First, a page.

Like the blues, slapstick comedy and the .400 hitter, the murder mystery enjoyed its golden age in the 1920s. That was the epoch of Agatha Christie and Ronald Knox, of G.K. Chesterton and S.S. Van Dine. The mystery craze gripped every age, sex and temperament; it spread so wide that it was parodized by P.G. Wodehouse. Back then it seemed possible to believe, as Playwright Anthony Shaffer later joshed in Sleuth, that mysteries were "the normal recreation of noble minds."
The present state of mystery writing does not foretoken a renaissance. By the customary criteria applied to genre fiction--the number of active practitioners whose works have graduated to mainstream best-seller lists or to critical appraisal as "serious" literature--the mystery can offer only Elmore Leonard, John D. MacDonald and perhaps Julian Symons. Dozens of purported successors to Christie have been proclaimed, largely on the basis of gender, but none has sustained anything like her productivity or cunning. Every publishing season brings a promising debut, but the vast majority of these writers never again produce a book with the freshness of the original. Instead, they go on repeating themselves in ever more pallid imitations. Writers are encouraged in this timidity by their publishers, who find that the most profitable form of mystery is the series featuring a continuing character. This detective may have been organic to the first story but usually obtrudes in the sequels.
Still, the best mysteries being published today offer considerably more sophisticated pleasures than creaking doors, cracks on the head or the discovery of a nude, blond and comely corpse on page 32. This year has already seen hard-boiled volumes by Leonard, MacDonald and Robert B. Parker at the peak of their form, and cunning British psychological thrillers by Robert Barnard, Simon Brett, Ruth Rendell and the American would-be Briton Martha Grimes. The fall has brought a fresh crop, mostly from other hands. The styles range from taut police procedurals to literary romps, from old-fashioned puzzles to breezily constructed thrillers. These days the detective may be a policeman, a private eye or a blueblood amateur, as of old. The detective may also be a prying journalist, a homosexual, a woman or an eight-year-old boy. Among the best now on bookstore shelves:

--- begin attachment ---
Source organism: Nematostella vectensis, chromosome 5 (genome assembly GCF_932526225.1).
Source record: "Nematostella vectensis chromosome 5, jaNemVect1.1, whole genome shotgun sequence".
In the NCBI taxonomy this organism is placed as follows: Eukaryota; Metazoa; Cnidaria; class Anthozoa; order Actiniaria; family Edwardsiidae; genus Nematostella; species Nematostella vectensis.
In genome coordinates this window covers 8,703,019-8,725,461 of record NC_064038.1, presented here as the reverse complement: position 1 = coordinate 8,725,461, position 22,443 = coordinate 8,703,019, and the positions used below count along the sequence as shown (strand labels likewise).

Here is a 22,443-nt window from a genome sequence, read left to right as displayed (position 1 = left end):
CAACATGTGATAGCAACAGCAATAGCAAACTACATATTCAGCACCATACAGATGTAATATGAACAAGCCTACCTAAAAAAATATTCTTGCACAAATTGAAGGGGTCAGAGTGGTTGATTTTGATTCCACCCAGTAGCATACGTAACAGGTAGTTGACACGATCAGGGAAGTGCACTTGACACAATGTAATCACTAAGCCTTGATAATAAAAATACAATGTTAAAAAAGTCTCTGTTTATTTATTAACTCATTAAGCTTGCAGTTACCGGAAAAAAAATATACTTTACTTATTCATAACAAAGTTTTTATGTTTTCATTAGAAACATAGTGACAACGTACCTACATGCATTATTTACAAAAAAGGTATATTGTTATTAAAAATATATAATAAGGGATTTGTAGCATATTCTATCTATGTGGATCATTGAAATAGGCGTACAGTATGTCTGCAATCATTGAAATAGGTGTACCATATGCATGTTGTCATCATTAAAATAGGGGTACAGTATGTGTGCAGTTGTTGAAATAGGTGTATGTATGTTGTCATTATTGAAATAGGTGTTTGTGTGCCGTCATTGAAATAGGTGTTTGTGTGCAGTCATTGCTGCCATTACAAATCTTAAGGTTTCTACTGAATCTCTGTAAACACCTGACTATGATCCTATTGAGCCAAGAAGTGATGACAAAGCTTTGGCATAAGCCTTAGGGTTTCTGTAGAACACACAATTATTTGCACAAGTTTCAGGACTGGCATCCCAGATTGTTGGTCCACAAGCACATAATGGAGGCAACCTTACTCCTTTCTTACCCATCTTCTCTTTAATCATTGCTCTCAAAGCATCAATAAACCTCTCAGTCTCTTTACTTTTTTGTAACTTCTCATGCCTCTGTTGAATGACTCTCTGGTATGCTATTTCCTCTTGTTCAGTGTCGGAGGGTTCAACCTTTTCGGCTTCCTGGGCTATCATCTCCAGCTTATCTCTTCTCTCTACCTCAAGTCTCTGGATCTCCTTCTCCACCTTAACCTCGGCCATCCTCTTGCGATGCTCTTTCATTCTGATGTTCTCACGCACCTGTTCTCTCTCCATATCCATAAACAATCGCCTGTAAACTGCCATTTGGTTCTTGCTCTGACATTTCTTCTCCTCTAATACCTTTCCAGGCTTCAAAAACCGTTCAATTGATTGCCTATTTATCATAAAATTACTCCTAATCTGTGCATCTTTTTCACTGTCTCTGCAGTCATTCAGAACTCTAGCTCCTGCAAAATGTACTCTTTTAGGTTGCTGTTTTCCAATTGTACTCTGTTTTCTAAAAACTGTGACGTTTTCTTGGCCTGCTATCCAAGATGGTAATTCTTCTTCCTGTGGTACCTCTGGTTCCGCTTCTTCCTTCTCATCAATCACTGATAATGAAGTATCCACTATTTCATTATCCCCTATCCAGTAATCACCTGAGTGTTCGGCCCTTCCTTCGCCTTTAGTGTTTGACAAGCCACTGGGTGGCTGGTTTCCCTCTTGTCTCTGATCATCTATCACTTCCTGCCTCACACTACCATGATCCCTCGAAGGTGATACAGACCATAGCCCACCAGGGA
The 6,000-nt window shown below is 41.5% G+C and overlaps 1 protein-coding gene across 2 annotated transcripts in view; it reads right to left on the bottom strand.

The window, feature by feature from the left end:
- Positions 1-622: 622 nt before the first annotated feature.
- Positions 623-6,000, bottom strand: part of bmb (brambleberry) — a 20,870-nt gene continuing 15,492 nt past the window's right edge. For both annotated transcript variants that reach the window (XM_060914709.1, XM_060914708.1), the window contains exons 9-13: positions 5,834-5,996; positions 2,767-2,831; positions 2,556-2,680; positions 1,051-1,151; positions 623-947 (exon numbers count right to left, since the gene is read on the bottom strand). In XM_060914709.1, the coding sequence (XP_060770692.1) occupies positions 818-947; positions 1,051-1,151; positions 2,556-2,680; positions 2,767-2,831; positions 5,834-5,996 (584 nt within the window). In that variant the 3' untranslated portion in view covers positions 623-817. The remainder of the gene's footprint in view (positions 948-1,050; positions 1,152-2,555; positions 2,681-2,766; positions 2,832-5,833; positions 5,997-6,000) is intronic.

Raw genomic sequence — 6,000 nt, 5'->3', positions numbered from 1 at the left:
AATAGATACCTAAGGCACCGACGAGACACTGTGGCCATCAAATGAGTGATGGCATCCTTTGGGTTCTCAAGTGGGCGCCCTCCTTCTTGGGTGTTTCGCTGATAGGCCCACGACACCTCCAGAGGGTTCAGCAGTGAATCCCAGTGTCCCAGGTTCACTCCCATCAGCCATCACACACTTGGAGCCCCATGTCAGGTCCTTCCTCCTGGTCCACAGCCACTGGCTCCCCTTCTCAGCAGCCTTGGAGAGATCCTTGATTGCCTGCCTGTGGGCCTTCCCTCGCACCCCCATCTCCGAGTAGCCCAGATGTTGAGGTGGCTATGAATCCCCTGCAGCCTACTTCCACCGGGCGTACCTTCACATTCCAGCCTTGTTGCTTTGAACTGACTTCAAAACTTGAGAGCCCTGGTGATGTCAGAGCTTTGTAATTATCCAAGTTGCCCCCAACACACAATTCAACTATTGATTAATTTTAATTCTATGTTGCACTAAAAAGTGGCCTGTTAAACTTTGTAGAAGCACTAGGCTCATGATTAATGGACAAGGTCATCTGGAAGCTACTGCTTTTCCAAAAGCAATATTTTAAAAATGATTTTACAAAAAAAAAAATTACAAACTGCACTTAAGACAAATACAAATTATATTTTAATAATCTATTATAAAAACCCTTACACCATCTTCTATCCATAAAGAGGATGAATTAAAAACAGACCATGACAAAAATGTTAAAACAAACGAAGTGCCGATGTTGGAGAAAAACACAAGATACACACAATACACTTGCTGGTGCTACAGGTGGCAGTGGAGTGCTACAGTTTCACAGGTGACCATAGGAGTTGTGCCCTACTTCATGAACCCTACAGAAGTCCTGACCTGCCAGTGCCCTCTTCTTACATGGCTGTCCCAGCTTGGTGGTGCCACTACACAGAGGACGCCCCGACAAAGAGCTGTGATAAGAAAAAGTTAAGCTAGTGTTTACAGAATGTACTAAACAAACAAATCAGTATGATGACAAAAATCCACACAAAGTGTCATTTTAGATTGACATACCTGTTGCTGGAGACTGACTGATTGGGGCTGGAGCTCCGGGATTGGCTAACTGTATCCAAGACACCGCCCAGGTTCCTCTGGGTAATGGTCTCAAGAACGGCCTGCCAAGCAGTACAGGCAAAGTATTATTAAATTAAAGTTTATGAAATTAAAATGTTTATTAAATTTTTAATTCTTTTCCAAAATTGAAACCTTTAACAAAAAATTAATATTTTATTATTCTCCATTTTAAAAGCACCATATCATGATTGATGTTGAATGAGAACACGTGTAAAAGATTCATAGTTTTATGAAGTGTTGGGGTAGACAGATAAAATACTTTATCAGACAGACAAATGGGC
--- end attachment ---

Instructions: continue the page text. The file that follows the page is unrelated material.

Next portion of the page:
Safekeeping (Penzler; 202 pages; $15.95) and Fletch Won (Warner; 265 pages; $14.95) display the astonishing range of Gregory Mcdonald. After winning two Edgar Allan Poe awards (1975 and 1977) for the first books featuring the raffish investigative reporter Irwin Maurice Fletcher, Mcdonald declined into extended archness of phrase and plot. He found his way again in last year's Flynn's In, featuring his other series character, Boston Police Official Francis X. Flynn. The film of Fletch, starring Chevy Chase, was a summer comedy hit, and Fletch Won continues the upbeat pace. Here the brash young man is observed in what Hollywood calls a "prequel," an adventure that takes place at the start of his career. Mcdonald has a discerning ear for the cocky conversation of youth and an eye for its pratfall bravado.